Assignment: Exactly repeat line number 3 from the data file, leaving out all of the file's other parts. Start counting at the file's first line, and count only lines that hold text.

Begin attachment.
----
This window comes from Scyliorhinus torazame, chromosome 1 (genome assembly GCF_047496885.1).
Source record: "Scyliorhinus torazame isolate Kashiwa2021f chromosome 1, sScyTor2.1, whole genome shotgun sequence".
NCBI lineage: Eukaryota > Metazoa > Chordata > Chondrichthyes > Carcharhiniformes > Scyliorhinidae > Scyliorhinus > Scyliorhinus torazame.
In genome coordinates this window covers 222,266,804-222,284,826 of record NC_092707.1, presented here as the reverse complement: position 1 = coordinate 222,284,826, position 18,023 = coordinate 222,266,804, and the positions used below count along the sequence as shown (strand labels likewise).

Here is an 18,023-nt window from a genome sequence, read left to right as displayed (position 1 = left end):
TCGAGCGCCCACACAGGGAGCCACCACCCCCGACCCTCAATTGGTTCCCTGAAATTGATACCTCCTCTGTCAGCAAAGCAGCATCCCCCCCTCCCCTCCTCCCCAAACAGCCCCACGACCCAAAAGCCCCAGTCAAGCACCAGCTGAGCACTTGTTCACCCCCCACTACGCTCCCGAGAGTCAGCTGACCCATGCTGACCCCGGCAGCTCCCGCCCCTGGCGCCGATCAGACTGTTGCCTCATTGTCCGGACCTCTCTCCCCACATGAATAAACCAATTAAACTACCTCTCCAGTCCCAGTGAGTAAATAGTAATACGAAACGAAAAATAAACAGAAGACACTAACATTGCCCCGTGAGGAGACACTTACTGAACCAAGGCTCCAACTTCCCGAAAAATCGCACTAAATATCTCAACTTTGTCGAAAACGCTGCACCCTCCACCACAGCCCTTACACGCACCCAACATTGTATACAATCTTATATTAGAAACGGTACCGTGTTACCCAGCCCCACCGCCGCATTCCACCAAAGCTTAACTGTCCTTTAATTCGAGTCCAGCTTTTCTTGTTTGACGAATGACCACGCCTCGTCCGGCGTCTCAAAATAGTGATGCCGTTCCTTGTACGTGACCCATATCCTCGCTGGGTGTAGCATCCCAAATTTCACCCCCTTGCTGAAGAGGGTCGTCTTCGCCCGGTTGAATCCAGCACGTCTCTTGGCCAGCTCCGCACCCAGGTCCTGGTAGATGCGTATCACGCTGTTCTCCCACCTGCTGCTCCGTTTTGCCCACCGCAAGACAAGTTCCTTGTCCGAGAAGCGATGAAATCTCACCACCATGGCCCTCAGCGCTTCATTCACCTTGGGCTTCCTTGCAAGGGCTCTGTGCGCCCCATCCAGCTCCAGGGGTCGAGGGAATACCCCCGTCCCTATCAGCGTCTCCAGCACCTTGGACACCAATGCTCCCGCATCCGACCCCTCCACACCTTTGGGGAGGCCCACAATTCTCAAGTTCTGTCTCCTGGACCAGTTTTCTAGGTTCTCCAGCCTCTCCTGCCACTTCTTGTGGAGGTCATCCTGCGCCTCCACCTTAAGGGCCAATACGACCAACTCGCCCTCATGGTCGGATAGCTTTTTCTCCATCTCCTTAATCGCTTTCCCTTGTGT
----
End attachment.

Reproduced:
NCBI lineage: Eukaryota > Metazoa > Chordata > Chondrichthyes > Carcharhiniformes > Scyliorhinidae > Scyliorhinus > Scyliorhinus torazame.